Parliament Week 2014: Conservative MP Tim Loughton answers YOUR questions

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Last year, we at Fortitude Magazine covered Parliament Week, a series of events across the UK aimed at connecting young people to parliament and democracy. The week proved hugely successful, with one of the stand out events being twitter Q&A’s with select MP’s such as Tim Loughton and Meg Hillier. As a follow up to the twitter Q&A sessions we took the opportunity to put the questions of Fortitude readers to Tim, the Conservative MP for East Worthing and Shoreham. Here, we give you a selection of his answers:

 

– To solve the crisis of participation by young people in politics, should we not make the teaching of politics compulsory from a young age? Interest comes from understanding. Should we not help them understand from the age of, say, 11, and reap the benefits of their interest for decades to come?

 

Introducing politics as a compulsory subject risks it becoming another ‘boring’ lesson. The best ways for young people to learn about politics is through history and involvement with youth councils and organisations. Although, I do believe we need better PSHE in schools across the board.

 

– The protests in Hong Kong show that young people around the world are prepared to speak up and step up for what they believe in. What do you think needs to be done here to first bring out the same passion for politics, and secondly manage it in a way that wouldn’t see something similar to the 2011 riots?

 

Young people have never been more interested in political issues but don’t relate that to political parties and the establishment. Political parties need to learn from pressure groups about how to engage young people, and we need to use the example of the Scottish referendum to show that important issues affect everyone, whatever your age and you can’t just opt out. If we don’t do it in a responsible way then the subsequent disaffection could create a vacuum for extremists or violent protests, which is not the answer.

 

– In what ways has the rise of UKIP provided food for thought for the traditional political parties?

 

UKIP has been successful in latching onto a vein of discontent with establishment institutions in general and politicians especially. However, UKIP is no different from other political parties, although the interesting point is whether they have been successful in engaging the interest of previous non-voters, in which case we would all have a lesson to learn.

 

– What’s the future of higher education when today we’re paying more than ever before for degrees that are seemingly worth less and less?

 

Raising tuitions fees was a very difficult decision although the number of young people coming forward to register for university degrees has continued to rise.  What is important is that students have greater control over accessing good quality degrees that lead to employment opportunities and they should be demanding value for money from those universities charging the top rate of fees. With countries like India and China producing hundreds of thousands of graduates in areas like engineering, and upskilling their workforce, it has never been more important to make sure our students have got qualifications and skills sets that can compete with the rest of the world.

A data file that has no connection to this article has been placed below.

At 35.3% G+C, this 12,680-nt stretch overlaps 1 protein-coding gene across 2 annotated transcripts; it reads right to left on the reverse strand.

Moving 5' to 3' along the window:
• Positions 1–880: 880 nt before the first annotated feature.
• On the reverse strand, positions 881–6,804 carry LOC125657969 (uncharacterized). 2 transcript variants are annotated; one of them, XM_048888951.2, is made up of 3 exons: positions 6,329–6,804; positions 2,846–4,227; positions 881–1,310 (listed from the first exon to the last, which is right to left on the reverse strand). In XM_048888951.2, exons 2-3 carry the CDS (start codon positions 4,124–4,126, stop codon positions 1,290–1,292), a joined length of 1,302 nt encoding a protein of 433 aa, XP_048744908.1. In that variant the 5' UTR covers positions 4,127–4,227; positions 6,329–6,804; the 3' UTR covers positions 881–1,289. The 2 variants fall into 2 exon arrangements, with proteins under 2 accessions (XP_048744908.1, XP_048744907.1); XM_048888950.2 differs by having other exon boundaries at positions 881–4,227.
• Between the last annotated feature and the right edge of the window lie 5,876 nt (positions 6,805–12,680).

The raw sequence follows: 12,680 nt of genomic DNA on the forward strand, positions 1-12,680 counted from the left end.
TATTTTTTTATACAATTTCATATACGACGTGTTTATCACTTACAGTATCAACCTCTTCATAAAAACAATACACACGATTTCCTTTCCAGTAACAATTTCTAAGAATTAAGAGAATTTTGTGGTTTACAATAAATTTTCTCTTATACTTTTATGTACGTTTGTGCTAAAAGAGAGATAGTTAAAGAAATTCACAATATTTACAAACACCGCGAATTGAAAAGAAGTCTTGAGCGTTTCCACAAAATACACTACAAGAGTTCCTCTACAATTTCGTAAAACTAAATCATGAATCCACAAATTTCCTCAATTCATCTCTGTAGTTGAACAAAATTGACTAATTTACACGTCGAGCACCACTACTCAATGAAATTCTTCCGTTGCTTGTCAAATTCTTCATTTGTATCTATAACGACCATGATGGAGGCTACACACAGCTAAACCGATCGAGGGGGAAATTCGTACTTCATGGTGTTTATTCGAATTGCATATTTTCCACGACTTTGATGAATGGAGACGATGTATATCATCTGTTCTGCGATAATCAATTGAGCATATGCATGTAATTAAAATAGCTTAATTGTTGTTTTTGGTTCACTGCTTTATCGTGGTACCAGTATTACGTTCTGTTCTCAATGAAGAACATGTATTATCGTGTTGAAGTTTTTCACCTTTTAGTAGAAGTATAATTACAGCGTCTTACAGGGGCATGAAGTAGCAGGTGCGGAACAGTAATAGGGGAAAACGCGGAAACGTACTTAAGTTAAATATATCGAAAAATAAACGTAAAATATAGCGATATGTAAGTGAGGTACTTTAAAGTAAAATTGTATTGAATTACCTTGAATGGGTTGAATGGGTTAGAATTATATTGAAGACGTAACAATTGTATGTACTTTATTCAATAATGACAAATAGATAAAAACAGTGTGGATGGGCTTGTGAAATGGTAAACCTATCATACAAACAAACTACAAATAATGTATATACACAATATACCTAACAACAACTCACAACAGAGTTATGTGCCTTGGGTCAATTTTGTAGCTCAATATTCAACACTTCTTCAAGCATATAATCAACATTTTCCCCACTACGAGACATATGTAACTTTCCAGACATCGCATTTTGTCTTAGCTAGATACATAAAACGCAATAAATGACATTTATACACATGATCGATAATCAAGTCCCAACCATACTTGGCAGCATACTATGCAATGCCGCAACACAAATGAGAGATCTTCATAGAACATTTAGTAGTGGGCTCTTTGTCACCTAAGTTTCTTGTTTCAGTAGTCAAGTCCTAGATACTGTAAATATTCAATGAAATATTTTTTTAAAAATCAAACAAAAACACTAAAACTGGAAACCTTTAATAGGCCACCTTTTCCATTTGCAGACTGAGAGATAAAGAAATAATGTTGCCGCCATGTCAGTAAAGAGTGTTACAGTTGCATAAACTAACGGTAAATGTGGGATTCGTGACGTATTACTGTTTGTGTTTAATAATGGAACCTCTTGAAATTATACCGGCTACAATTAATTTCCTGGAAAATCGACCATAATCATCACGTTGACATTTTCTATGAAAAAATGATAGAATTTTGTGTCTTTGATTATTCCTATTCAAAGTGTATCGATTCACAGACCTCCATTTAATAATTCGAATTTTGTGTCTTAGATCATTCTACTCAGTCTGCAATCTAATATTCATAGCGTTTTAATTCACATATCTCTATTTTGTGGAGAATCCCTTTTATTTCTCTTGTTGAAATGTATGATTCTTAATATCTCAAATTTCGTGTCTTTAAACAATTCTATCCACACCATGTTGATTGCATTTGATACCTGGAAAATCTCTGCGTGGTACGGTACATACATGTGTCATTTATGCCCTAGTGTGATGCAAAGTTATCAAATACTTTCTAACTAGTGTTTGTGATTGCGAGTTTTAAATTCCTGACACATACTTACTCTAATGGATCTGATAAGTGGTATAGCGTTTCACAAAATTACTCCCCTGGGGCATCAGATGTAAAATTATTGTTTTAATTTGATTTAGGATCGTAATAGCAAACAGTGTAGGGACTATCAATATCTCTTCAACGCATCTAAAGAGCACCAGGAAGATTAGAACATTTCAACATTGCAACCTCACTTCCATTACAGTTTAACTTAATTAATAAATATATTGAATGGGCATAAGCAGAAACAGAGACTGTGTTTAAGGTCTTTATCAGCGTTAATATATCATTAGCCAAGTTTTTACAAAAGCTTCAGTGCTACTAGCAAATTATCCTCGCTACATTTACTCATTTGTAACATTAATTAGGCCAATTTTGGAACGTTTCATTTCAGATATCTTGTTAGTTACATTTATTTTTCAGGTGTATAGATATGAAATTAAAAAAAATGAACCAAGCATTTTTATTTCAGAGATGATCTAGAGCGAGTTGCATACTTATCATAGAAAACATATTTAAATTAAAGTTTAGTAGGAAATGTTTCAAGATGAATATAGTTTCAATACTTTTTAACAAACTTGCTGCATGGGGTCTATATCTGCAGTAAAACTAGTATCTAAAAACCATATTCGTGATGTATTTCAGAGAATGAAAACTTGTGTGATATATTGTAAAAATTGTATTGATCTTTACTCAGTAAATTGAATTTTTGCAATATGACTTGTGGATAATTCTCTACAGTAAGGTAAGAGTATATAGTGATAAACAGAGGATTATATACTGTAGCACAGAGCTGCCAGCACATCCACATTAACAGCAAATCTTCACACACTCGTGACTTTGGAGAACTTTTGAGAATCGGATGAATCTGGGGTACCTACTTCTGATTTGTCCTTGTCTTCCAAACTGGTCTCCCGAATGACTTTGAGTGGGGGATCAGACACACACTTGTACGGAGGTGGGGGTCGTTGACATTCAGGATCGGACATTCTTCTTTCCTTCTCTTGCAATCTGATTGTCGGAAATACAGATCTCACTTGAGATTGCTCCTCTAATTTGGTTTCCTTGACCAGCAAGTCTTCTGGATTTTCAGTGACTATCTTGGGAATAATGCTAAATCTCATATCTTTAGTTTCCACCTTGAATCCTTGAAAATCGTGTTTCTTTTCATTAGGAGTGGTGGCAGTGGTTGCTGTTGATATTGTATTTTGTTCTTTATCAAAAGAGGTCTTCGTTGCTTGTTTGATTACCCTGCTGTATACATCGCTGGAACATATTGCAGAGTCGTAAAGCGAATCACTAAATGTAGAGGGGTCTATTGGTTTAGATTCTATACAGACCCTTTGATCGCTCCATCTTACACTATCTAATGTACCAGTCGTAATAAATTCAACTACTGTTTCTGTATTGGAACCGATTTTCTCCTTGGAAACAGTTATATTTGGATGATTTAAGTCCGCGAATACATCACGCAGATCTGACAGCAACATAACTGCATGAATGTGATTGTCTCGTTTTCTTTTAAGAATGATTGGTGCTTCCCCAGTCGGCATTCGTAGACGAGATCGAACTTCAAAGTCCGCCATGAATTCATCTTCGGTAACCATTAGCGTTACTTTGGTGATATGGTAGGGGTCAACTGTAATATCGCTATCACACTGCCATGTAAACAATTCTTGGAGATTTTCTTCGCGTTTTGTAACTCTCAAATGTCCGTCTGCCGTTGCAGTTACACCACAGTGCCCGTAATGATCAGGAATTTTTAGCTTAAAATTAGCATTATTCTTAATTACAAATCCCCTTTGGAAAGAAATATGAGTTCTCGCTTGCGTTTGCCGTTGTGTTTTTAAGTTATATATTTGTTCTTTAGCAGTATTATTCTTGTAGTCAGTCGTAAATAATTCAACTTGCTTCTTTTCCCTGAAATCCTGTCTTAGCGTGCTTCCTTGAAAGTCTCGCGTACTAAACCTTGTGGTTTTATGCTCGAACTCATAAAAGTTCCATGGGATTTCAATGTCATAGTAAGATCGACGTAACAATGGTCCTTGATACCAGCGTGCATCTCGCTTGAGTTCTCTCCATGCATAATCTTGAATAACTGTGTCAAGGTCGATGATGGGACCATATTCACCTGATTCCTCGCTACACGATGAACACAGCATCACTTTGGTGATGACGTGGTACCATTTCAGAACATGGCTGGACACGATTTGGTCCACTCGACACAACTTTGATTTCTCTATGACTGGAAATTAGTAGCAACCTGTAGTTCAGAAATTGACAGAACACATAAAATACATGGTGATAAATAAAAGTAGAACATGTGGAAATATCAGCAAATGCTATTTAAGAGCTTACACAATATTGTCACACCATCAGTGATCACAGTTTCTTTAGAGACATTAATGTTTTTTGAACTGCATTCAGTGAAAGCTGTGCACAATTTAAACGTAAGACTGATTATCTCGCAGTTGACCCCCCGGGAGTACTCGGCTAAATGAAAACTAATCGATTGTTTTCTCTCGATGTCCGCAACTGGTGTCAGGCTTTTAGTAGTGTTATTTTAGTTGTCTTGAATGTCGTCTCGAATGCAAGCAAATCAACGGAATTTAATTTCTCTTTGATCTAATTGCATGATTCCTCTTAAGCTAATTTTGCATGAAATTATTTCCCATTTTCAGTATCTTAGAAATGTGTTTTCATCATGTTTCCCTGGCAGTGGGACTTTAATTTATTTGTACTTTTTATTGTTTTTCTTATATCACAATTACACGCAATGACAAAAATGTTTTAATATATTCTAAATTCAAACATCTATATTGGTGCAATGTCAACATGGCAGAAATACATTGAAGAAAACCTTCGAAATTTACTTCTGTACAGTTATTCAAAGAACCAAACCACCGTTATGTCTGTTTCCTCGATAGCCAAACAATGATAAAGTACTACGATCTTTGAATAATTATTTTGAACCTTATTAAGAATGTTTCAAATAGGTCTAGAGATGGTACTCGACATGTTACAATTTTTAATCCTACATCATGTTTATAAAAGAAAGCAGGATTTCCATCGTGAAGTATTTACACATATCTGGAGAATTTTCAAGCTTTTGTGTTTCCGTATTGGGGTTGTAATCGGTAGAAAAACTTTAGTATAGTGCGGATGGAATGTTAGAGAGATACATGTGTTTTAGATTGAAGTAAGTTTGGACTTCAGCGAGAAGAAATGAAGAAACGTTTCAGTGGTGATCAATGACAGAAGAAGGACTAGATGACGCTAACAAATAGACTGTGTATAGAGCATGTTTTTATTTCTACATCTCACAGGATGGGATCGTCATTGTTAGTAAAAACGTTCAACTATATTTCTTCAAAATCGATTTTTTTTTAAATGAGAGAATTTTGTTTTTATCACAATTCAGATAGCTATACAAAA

– One of the times young people felt most involved in politics in recent years was during the last general election, when many voted Liberal Democrat due to their promise to cut university fees, which backfired dramatically. Do you agree that experiences like this have left young people wary of becoming invested in the process again?

 

The tuition fee issue was hugely damaging for the Liberal Democrats, and they should answer for that. However, it did reinforce how politics is very relevant to young people and the engagement they subsequently showed at least produced some reforms to the original proposals, albeit not to the extent that they wanted. Hopefully, this will incentivise them to stay engaged.

 

– We saw in the Scottish referendum 16 year olds making responsible choices on big issues. Should we be looking at the possibility of lowering the voting age for general elections?

 

No I don’t support lowering the age at this time but that is not to rule it out permanently. However, the priority must be to find out why only 43% of 16-24 year olds voted at the last election and see what needs to be done to raise it closer to 65%.

 

– I have just come back from an EU run exchange program. Leaving the EU would cause problems for many schemes such as this one. If we left the EU would we miss out on the connectivity that it brings?

 

Clearly, there would be very big implications for everyone if the UK was to exit EU but we have had an unhappy relationship with our European partners over the years and this needs to be resolved. This is why we need to have a proper debate before an in/out referendum which the Prime Minister has promised in 2017 if the Conservatives win the next election.

 

 

– What can be done to bring credibility back to politics, given that the career politicians continue to exist in all but name?

 

That is difficult task whilst there is a feeding frenzy in the media about career politicians.  Writing us all off as career politicians when a lot of us have had previous experience elsewhere is not helpful.

 

 

– Are the ever lowering entrance requirements for universities devaluing the process as a whole?

 

They are not being lowered. We have raised the value of A Levels and the entrance requirements for universities are far more rigorous so they can be assured of receiving high quality candidates. Dumbed down courses attracting students not fit for university are quite rightly disappearing.

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